Helping the supplementary schools of England achieve excellence: Meet the NRCSE
Interview with Pascale Vassie of the National Resource Center for Supplementary Education (NRCSE) in England. Executive Director of the NRCSE 2012-2021, Ms. Vassie has years of experience working to empower migrant communities and is committed to raising the standards of supplementary schools in England.
October 05, 2021
Here in the Netherlands, heritage language programs are usually established and managed by community members, generally on a voluntary basis, outside of the school system. In England, the situation is no different. Schools that do not qualify as mainstream education, including community-led language programs, are called “supplementary” or “complementary” schools and fall outside of the scope of the Department of Education in England.
In order to support the supplementary schools in England, an agency has been set up that provides support and training to encourage good management and safe practices: the National Resource Center for Supplementary Education (NRCSE). The NRCSE is a national strategic organization that campaigns throughout England on behalf of supplementary schools and their students, teachers, and leaders. It aims to help raise the profile of supplementary schools, to raise awareness about the importance of community-led education, and to support programs in the development of their standards of teaching, learning, and management through a 360-degree quality assurance process.
Who is behind the NRCSE? We reached out to the Executive Director of the NRCSE 2012 - 2021, Ms. Pascale Vassie, to find out what place heritage language education has in England and what types of activities and services are organized by the NRCSE. Involved in sector since 2009, and having established NRCSE as an independent charity in 2012, Ms. Vassie has years of experience working to empower migrant communities. She speaks passionately about the importance of ensuring that all children are able to access safe and effective out of school activities, and she is committed to helping supplementary schools achieve excellence.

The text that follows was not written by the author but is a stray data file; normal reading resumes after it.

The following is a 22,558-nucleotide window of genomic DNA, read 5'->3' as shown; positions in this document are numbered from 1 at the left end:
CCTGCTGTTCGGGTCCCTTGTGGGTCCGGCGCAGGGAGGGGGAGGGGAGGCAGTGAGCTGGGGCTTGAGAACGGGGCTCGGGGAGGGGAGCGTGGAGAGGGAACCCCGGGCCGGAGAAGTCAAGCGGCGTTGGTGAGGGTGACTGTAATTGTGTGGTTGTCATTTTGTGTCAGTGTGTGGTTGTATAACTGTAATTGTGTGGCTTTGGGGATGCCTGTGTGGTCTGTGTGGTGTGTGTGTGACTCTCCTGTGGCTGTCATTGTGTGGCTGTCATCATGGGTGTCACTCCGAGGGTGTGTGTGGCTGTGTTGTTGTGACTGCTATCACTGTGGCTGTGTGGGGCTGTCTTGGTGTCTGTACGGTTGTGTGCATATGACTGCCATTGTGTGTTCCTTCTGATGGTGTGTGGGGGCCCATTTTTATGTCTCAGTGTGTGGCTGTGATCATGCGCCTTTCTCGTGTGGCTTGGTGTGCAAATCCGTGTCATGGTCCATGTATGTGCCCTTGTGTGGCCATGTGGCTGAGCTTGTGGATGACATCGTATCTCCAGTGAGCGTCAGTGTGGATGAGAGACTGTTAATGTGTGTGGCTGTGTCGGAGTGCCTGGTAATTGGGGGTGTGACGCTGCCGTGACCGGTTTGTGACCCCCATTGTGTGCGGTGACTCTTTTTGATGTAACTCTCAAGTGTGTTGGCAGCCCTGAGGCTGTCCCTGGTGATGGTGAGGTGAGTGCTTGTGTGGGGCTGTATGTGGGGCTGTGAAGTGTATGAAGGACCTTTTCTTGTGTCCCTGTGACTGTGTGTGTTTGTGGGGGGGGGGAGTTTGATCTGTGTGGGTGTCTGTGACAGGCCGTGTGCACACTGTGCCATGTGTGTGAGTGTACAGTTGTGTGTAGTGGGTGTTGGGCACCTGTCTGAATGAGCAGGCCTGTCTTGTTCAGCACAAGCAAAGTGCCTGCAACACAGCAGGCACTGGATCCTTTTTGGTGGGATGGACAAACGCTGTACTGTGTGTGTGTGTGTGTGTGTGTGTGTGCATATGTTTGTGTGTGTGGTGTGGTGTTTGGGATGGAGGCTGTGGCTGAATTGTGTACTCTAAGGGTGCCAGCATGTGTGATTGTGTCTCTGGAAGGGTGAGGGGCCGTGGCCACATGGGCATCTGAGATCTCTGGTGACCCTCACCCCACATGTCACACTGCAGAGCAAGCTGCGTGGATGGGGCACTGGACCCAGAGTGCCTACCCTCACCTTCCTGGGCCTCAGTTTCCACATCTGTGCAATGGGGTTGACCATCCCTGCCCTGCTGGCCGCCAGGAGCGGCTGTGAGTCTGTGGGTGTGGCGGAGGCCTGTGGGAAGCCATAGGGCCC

What does the term “supplementary school” refer to in England?
“Supplementary schools” provide part-time educational opportunities for children and young people, primarily from minority communities. Supplementary schools commonly offer mother tongue (heritage language) classes and faith and cultural studies, which could be accompanied by activities such as sport, music, dance and drama. Supplementary schools could also provide support for the regular English National Curriculum subjects, such as English and Math.
Supplementary schools are established and managed by community members, often on a voluntary basis, and operate from community centers, youth clubs, religious institutions, and mainstream schools. Many supplementary schools are small local groups run by parents, though some are part of larger organizations that provide a range of services.
(I should note that universities call those teaching home/heritage languages “complementary schools” because they “complement” the national core curriculum. So, if you want to find research, then you should look for “complementary schools”.)
Which types of educational programs does the NRCSE support?
The NRCSE supports supplementary schools, including faith and culture organizations. Programs that fall outside of our scope are those that focus primarily on sports and the so-called uniform groups, such as Scouts.
How many supplementary schools are there in England?
There are an estimated 3,000 – 5,000 supplementary schools in England. This estimate is based on our work over 25 years, looking at various networks. It could actually be a lot more!
How many of the supplementary schools in England would be considered a heritage language (HL) program?
When we surveyed 1500 schools, about 68% of them were teaching a language. This includes religious and faith organizations that teach a language.
Regarding the fact that HL education is provided via supplementary education: Scandinavia has somehow managed to achieve the integration of HL into the mainstream schools, and I have certainly tried to lobby for that here. But the consensus here (from research) is that it is not possible for mainstream / state schools to provide this type of language support to students – and that it is also not possible or reasonable to expect it.
One example of why England does not seem ready for the integration of HL education into the mainstream is that HL learners have faced negative media coverage for taking the national modern foreign language exam in their HL. For instance, it has been claimed that a child who has a Polish speaking mother might perform better on a national Polish language exam than a child with two English-speaking parents, which could unfairly skew the grading curve. There have even been claims that having HL students in a Modern Language class is demoralizing for the monolingual children! To me this is a shame and the NRCSE has taken measures to help ensure that HL students can achieve qualifications for their knowledge.
So, the expectation is that HL programs will continue to make up a large part of the supplementary education sector, as they have for decades.
Is the NRCSE a government agency?
No, the NRCSE is independent of, but works with, local and central government.
How did the NRCSE get started?